Monday, December 12, 2016

Political left to use NC as blueprint against Trump

In the wake of Donald Trump's surprising win in the Presidential race, the progressive left has been searching for how it will respond in the President Trump era.  They seem to have found their example in North Carolina and the downfall of NC Governor Pat McCrorry.

Public Policy Polling, the national polling outfit based in the state, jumped the objectivity shark last week by publishing this story on its website where it gives sole credit for McCrory's downfall to the Moral Mondays movement that staged regular protests at the NCGA against everything the NCGOP did in Raleigh.  After relaying a bunch of polling stats on issues, many of them obscure.  PPP gives all the credit to the Moral Mondays protesters and offers this advice against a President Trump.

"Pushing back hard on McCrory worked. The seeds of his final defeat today were very much planted in the summer of 2013. And it's a lesson for progressives in dealing with Trump. Push back hard from day one. Be visible. Capture the public's attention, no matter what you have to do to do it. Don't count on the media to do it itself because the media will let you down."

When was the last time you saw a polling company offer advice on how to influence its polls?  This one article alone is enough to discredit PPP and its national numbers for quite some time.

What's even more interesting is that this line of thinking seems to be part of a coordinated effort already.  At about the same time this story went up, another story with the same logic showed up on The Nation, a staunchly progressive publication.   This one penned by none other than Rev William Barber, the Godfather of the Moral Mondays movement.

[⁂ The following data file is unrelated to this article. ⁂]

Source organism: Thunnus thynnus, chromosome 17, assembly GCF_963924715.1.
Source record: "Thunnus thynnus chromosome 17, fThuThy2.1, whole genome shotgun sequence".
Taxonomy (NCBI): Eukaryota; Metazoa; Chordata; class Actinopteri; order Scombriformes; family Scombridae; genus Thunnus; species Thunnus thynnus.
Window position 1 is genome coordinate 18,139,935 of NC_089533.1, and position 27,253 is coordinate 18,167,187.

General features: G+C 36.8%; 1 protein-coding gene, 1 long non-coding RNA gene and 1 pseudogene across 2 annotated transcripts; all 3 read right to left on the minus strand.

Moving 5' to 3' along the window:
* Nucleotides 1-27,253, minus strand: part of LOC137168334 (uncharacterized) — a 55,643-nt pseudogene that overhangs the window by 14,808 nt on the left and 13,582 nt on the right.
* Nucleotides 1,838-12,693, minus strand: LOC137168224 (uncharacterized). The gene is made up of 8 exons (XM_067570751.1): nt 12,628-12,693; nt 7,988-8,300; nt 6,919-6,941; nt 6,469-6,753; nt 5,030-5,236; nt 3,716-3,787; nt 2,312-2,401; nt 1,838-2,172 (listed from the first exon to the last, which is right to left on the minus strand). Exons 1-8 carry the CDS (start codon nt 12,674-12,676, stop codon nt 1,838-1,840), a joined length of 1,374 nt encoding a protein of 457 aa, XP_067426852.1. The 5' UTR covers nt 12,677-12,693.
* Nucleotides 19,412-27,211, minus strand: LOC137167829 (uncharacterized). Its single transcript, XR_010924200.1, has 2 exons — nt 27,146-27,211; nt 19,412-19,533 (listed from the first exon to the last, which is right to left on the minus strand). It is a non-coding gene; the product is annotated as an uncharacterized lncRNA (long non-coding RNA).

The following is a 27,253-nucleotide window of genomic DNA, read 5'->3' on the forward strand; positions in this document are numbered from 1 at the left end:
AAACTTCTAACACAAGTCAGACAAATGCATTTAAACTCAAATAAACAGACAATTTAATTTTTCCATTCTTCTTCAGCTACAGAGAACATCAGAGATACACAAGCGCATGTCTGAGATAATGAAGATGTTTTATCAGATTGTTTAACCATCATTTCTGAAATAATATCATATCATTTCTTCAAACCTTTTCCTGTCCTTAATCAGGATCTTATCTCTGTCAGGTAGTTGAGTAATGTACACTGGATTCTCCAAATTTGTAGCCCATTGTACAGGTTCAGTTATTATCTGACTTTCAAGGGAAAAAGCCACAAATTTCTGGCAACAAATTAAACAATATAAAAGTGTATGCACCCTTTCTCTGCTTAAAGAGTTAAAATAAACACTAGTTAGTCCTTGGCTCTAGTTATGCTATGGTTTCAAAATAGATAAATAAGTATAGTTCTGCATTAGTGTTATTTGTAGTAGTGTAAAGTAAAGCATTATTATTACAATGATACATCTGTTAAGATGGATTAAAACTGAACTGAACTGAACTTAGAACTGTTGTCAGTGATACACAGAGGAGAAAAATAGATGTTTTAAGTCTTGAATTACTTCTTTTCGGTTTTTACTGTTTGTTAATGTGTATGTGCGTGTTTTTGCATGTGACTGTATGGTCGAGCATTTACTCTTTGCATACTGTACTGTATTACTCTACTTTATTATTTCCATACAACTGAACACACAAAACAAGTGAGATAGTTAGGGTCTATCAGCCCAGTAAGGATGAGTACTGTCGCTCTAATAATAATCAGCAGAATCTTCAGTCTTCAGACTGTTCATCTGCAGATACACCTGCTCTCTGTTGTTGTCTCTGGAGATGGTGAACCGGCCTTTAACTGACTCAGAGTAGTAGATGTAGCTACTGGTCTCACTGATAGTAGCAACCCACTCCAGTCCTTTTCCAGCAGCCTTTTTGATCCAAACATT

In light of the widespread protests that sprung up across the nation immediately after Trump's victory it's easy to see where this is going - all protests all the time.

The question is "will it work"?  The answer is likely to be "not nearly as well", and here's why.

Trump is not McCrory.

McCrory was a milquetoast when it came to confrontation.  He never pushed back against the push back.  He allowed the classic protest tactic of "personalization" to work against him.  Moral Mondays made him personally responsible, made him the "face", for everything they could when in fact the real power and responsibility rested with the faceless NCGA.  That made the moderate McCrory look like he had inexplicably become radically more conservative after his 2012 election.

Those factors won't apply to Trump.

Rather than shy away from confrontation Trump will relish in it.  Over two years of campaigning Trump proved himself master of the news cycle and controlling the narrative.  He had everything possible thrown at him, and it did not work.  Unlike McCrory, Trump ran on positions that infuriated progressives, and he won anyway.  On many issues, if his positions change it will be to become more moderate.

There's no doubt Democrats and their allies on the progressive left will fight back hard against Trump.   What's a lot less certain is if the tactics used against McCrory will work.

Bonus Observation: Those on the political right have a different take on why McCrory lost.  They believe it's the fault of Republicans who dropped him because of issues like tolls.  Check out this article from  This NC based writer for the publication is absolutely livid her fellow Republicans in North Mecklenburg did not pull the lever for McCrory over a thing like tolls.

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